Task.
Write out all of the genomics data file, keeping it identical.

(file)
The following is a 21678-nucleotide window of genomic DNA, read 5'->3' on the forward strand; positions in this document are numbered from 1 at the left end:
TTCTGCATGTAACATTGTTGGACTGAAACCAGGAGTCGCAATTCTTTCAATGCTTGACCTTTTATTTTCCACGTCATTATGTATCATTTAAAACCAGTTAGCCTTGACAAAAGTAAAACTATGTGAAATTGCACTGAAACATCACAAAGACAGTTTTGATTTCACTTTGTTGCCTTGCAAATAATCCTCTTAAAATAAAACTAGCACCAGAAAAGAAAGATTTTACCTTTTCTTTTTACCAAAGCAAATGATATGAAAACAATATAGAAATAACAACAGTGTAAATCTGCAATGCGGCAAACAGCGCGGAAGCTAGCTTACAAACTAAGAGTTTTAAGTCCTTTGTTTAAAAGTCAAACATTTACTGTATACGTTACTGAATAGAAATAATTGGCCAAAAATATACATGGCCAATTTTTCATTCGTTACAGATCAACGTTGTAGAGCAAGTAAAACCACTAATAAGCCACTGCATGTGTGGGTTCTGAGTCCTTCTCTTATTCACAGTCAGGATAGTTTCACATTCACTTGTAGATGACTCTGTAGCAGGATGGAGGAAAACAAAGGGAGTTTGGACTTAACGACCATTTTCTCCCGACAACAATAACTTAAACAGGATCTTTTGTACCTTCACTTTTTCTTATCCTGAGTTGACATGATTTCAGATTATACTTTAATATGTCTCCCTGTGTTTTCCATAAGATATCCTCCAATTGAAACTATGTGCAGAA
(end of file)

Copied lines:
The following is a 21678-nucleotide window of genomic DNA, read 5'->3' on the forward strand; positions in this document are numbered from 1 at the left end:
TTCTGCATGTAACATTGTTGGACTGAAACCAGGAGTCGCAATTCTTTCAATGCTTGACCTTTTATTTTCCACGTCATTATGTATCATTTAAAACCAGTTAGCCTTGACAAAAGTAAAACTATGTGAAATTGCACTGAAACATCACAAAGACAGTTTTGATTTCACTTTGTTGCCTTGCAAATAATCCTCTTAAAATAAAACTAGCACCAGAAAAGAAAGATTTTACCTTTTCTTTTTACCAAAGCAAATGATATGAAAACAATATAGAAATAACAACAGTGTAAATCTGCAATGCGGCAAACAGCGCGGAAGCTAGCTTACAAACTAAGAGTTTTAAGTCCTTTGTTTAAAAGTCAAACATTTACTGTATACGTTACTGAATAGAAATAATTGGCCAAAAATATACATGGCCAATTTTTCATTCGTTACAGATCAACGTTGTAGAGCAAGTAAAACCACTAATAAGCCACTGCATGTGTGGGTTCTGAGTCCTTCTCTTATTCACAGTCAGGATAGTTTCACATTCACTTGTAGATGACTCTGTAGCAGGATGGAGGAAAACAAAGGGAGTTTGGACTTAACGACCATTTTCTCCCGACAACAATAACTTAAACAGGATCTTTTGTACCTTCACTTTTTCTTATCCTGAGTTGACATGATTTCAGATTATACTTTAATATGTCTCCCTGTGTTTTCCATAAGATATCCTCCAATTGAAACTATGTGCAGAA